It’s one of the oldest football truisms, and it’s being heard this week as the Patriots and Eagles prepare for the Super Bowl: You’ve got to “establish the run” to win.

Associate Professor of Economics Paul Shea. (Mike Bradley/Bates College)

But it might be a false-ism, according to Bates economist Paul Shea and his former student Jared Quenzel ’13.

“I had often heard football commentators talk about how important it is to run the ball, even when it does not appear to have any success,” says Shea, an associate professor of economics. “So we decided to take the question to the data.”

The result is their paper, “Predicting the Winner of Tied NFL Games:  Do the Details Matter?” published in the Journal of Sports Economics in 2014.

Jared Quenzel ’13.

Constructing a dataset of 429 NFL games between 1994 and 2012 that were tied at halftime, Shea and Quenzel looked at the myriad variables that led to the tie — such as rushing yards and attempts, passing attempts and yards, turnovers, sacks, red-zone efficiency, and third-down efficiency.

Of all those variables in play during the first half, did any predict the eventual winner? Yes, but not the ones you might think. Trying to “establish the run for its own sake,” the researchers found, “does not maximize a team’s chances of winning the game.”

Here’s what Shea and Quenzel found:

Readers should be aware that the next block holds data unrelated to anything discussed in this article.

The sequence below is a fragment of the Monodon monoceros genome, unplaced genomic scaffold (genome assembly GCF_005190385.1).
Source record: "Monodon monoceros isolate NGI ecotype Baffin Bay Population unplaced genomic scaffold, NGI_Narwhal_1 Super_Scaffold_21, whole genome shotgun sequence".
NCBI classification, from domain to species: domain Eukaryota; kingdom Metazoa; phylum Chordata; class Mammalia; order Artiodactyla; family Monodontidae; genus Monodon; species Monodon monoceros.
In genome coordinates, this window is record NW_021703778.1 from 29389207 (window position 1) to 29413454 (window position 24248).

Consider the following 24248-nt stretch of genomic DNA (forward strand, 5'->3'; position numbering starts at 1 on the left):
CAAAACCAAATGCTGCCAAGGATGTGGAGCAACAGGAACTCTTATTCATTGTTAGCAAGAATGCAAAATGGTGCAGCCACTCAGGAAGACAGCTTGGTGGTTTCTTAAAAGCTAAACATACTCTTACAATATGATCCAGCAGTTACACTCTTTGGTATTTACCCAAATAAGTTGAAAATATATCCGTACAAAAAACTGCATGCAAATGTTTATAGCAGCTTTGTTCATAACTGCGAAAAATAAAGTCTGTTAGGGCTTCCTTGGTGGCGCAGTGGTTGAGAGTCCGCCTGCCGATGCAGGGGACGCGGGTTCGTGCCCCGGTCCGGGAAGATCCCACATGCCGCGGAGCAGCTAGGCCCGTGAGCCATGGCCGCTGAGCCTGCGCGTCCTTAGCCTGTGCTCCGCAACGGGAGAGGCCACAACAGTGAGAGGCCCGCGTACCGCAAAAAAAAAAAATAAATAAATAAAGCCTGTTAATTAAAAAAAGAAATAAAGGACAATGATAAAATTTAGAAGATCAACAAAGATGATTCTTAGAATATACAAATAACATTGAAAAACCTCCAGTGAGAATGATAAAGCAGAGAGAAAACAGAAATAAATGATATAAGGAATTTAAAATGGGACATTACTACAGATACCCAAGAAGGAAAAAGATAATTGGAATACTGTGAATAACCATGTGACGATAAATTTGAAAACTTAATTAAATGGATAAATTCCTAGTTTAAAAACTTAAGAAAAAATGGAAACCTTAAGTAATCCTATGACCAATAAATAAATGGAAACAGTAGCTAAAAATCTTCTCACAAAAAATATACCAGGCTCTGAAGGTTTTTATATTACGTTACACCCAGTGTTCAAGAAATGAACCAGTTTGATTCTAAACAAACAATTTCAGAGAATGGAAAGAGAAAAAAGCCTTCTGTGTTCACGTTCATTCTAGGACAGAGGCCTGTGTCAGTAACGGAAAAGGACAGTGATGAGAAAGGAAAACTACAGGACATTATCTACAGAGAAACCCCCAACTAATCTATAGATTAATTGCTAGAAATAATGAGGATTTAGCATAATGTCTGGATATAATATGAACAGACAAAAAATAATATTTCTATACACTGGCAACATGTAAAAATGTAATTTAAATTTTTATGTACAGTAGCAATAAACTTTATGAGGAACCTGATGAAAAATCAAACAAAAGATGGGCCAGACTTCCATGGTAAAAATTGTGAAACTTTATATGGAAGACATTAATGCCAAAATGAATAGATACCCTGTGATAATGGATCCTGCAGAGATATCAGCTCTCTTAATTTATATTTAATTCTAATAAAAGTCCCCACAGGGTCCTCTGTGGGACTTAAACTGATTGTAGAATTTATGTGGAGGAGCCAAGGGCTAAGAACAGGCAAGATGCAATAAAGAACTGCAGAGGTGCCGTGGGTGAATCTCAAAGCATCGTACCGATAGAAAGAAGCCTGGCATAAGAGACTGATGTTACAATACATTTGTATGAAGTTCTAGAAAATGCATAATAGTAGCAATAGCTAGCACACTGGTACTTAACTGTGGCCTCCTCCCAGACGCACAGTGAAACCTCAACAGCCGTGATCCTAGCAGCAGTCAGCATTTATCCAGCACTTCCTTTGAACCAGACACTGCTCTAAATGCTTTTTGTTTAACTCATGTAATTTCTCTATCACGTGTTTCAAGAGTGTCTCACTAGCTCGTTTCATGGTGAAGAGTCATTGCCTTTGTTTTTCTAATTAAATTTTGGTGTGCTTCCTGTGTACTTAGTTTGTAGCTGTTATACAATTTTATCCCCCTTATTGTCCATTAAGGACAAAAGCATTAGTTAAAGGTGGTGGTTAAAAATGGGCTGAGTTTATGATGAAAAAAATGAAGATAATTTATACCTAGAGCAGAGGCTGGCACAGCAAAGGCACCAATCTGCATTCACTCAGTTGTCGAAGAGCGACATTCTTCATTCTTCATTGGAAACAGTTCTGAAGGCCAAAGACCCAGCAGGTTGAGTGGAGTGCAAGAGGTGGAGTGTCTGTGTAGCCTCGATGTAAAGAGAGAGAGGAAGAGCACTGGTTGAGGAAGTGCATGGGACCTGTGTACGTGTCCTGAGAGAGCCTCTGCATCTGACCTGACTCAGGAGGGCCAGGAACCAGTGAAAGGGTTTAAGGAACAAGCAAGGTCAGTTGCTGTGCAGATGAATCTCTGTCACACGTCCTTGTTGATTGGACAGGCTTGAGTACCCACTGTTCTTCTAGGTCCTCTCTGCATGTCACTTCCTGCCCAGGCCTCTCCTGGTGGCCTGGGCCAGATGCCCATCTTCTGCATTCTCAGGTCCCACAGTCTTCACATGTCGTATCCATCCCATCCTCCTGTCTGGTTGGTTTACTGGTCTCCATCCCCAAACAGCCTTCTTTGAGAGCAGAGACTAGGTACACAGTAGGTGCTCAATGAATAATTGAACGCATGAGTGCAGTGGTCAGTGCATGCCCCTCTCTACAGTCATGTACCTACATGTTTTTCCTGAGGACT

•      There is “no evidence that running the football provides a team with a latent advantage that pays off late in a close game.”
  •      If teams choose to run the football, “they should thus do so on the basis of the expected yards gained and the risk involved. ‘Establishing the run’ for its own sake does not maximize a team’s chances of winning the game.”
  •      There is some, albeit weak, evidence that allowing sacks reduces a team’s chances of winning.
  •      An optimal strategy is to try to attain as large a halftime lead as possible. At first glance, “this may seem obvious,” yet teams sometimes insist on pounding the running game; they are guilty of “overthinking the game.”
  •      As expected, there’s a high level of confidence that the favored team, in terms of point spread, is more likely to win a tied game.
  •      Surprisingly, “the team receiving the first possession of the second half” — a favorite Patriots strategy, when they have the choice — does not have a statistically significant effect on a team’s chances of winning.”

As for Sunday’s game, Shea is rooting for the Eagles. He says he’s no fan of the Patriots’ history of bending the rules.

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